I have no experience with Apple HomeKit as I don’t use any iOS devices. I have heard good things and @JDRoberts uses/recommends it and that’s good enough for me.

If you’re considering Vera…don’t, just don’t. If you still think of it then go spend some good time on the Vera forums first.


#9

No, I meant the fire TV stick, but I also meant it only as voice control for television content provided through the fire TV stick. Not all the other devices, since, as you point out, it doesn’t have IR. But then it also lists at $39 instead of $112. :wink:

I no longer have a cable box on the main tv: I use PlayStation Vue Through the fire TV stick for live television, and Netflix is also available through fire TV now.

But the fire TV Cube could certainly be considered as an alternative to the Logitech Harmony Hub. Different things work for different people. :sunglasses:


(Bob Kerr) #10

If that’s the case, then there is no reason for your lights not to work when your internet was out. I am using Smart Lighting, first, for this very reason. WAF is important and cannot have my basic lights fail to come on and off when internet is down, so I use the local processing of SmartThings v2 hub. Are you using the v1 hub or v2?


#11

I do, but with the understanding that it’s going to seem like a very very simple system when compared to smartthings Or Homeseer or hubitat or even Abode.

The rules engine is reliable but very limited. There are only a few devices available in each device class. Customization is limited.

The advantage to HomeKit is it’s easy to set up, easy to use, runs locally except for voice, and is very reliable. And the accessibility options for the app are great. It’s plug-and-play, very polished, with outstanding customer support. But the if/then options and the device selection are very limited.

So I don’t recommend it for power users, but I do recommend it for someone who just needs simple automation of a few basic device classes.


(Dan) #12

This is a very good point, and should be noted that this holds true whether you choose to use Siri, Alexa, or Google for voice control. All of these solutions rely on the Internet to be up and running in order to process your voice requests.


#13

Siri doesn’t need the Internet, though, which is another homekit advantage. It will automatically run over cellular on an Apple Watch or iPhone if your local Internet is out.

I use Amazon Alexa as my primary voice control, but I have Siri as a voice backup since reliability so important to me. :sunglasses: I’ve had Alexa running for two years now, with only two outages in that time, but both times I was able to use Siri on my Apple Watch instead.


(jeubanks) #14

Yes for using Google Home or for Amazon Alexa. There are local options for voice control as well.

HomeSeer has built-in native voice control for devices and events as well as integration with Google and Alexa.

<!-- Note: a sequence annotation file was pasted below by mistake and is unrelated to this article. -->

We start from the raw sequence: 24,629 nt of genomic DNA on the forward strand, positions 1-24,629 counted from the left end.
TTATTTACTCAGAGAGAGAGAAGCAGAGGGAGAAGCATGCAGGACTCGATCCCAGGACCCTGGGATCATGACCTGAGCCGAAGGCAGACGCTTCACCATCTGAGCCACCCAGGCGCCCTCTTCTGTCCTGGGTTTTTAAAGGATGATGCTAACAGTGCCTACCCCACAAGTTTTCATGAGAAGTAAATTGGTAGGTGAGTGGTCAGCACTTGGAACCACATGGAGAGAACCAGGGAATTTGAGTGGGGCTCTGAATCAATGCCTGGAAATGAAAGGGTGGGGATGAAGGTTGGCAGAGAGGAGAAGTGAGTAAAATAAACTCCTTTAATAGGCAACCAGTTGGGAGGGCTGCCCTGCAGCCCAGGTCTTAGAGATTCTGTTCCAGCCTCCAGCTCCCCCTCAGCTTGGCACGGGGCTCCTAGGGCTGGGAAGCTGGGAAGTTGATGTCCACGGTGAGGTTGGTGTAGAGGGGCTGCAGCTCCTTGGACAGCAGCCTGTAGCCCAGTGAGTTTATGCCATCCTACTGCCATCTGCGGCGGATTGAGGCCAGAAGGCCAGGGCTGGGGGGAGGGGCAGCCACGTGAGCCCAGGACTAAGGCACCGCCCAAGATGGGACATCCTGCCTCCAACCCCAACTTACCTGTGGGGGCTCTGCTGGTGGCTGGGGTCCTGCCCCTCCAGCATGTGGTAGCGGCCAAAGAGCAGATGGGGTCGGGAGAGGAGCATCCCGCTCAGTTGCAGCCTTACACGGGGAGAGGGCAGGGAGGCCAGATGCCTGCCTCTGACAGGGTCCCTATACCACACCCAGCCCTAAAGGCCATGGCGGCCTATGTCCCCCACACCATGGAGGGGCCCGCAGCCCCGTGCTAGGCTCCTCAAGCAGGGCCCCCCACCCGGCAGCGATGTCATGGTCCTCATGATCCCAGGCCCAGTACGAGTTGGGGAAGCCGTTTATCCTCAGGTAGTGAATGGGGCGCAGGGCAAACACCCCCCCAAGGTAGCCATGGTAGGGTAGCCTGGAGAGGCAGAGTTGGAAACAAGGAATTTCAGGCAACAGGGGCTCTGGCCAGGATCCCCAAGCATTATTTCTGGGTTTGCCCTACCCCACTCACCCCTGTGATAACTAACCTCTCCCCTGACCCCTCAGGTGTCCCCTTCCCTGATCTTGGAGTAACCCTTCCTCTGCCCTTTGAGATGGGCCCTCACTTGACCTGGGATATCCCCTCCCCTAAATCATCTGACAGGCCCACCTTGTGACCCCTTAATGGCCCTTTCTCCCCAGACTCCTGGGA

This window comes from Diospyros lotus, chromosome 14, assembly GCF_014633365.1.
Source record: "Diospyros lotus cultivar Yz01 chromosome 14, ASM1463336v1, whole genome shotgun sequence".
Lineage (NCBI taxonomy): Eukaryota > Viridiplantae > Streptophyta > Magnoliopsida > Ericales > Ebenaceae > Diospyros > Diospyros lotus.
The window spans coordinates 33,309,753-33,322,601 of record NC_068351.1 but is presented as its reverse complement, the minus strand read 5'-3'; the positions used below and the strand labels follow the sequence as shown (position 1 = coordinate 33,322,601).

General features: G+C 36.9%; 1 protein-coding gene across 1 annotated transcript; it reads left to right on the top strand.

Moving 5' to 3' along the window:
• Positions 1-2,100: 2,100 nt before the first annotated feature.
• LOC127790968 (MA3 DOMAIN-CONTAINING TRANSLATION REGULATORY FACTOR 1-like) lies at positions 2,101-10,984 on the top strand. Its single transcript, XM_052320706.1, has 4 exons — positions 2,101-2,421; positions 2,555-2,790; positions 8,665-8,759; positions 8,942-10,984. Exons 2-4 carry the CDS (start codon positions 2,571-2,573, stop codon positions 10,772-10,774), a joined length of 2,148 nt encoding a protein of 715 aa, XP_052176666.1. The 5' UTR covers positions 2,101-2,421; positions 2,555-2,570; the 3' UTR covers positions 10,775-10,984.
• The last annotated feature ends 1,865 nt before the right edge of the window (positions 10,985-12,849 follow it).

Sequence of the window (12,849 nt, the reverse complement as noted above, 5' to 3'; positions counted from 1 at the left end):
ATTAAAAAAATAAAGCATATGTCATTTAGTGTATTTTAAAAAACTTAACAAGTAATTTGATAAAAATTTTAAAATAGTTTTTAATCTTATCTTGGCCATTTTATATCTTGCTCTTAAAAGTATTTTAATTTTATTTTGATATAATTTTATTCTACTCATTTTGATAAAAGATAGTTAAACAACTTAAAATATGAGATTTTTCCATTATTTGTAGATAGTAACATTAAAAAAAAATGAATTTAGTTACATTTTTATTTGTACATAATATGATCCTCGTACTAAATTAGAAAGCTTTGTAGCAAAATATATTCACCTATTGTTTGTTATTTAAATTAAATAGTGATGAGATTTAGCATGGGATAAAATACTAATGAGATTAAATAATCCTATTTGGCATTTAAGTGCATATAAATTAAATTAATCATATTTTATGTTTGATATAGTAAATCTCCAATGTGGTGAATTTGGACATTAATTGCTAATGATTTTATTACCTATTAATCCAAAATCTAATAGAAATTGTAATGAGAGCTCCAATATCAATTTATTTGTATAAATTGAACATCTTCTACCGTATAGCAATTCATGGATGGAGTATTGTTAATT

VoxCommando
https://voxcommando.com/home/

Is another system that integrates with a lot of systems to provide local voice control as well.


(Dan) #15

Interesting JD… So help me understand something… If your internet is down at home, but your phone/watch are still connected to home WiFi (which is essential for controlling the HomeKit devices, right?), will your Siri requests actually make it via the cell network to Apple’s servers, and have the response take the correct actions over WiFi? It seems like it should be possible technically… I am just wondering if anyone has tested this specific scenario to see if Apple actually implemented it this way. I know there is a “Wi-Fi Assist” setting on my iPhone to have it use cellular is WiFi connectivity is poor - just not sure how it would behave if you have a very strong WiFi signal, but no internet connection.


#16

Yes, it works and I have used it when the Internet was out. I’m not sure of the exact pathways being used.


(jeubanks) #17

Now that is nice…


#19

OK, here’s the pathway.

Your watch/phone are connected to your local WiFi as is the iPad That you used to set up automations.

Your watch/Phone have cellular access.

If you make a HomeKit request using Siri, Siri will use the cellular access to process that request, it comes back as the device code, the device code gets passed over your local Wi-Fi to the device, and the magic happens. So you don’t need the Internet the way you do for Alexa. But you do need access to the Apple servers over cellular or you can’t process the voice request.

There are a few systems which do voice processing locally, there are even some 25-year-old home automation systems which use Dragon dictate.

But most “voice assistants“ that operate on mobile phones do have a cloud component these days.


(Dan) #20

Yes, that makes sense. Thanks. My guess is that the Wi-Fi Assist setting I mentioned earlier has to be enabled in iOS, in order for the Siri request to be allowed to use the cellular data network. By default, when connected to WiFi, I would expect all traffic to use WiFi to save cellular data usage (except cellular voice calls and SMS text messages). Only if WiFi assist is enabled will the phone try to use the cellular data network while the device is connected to the home WiFi during an internet outage. I could be wrong, as this is purely speculation on my part, but it makes sense. I may unplug my cable modem tonight in order to run a quick test to see how Siri behaves at home as a function of the Wi-Fi Assist setting.


(Bruce) #21

I have the original hub… so does the V2 hub handle things better? That might be my solution right there. I don’t have to have voice control when my internet is down but if my wife can turn lights on/off, etc with the app connected to my wifi network, that’d be Good Enough.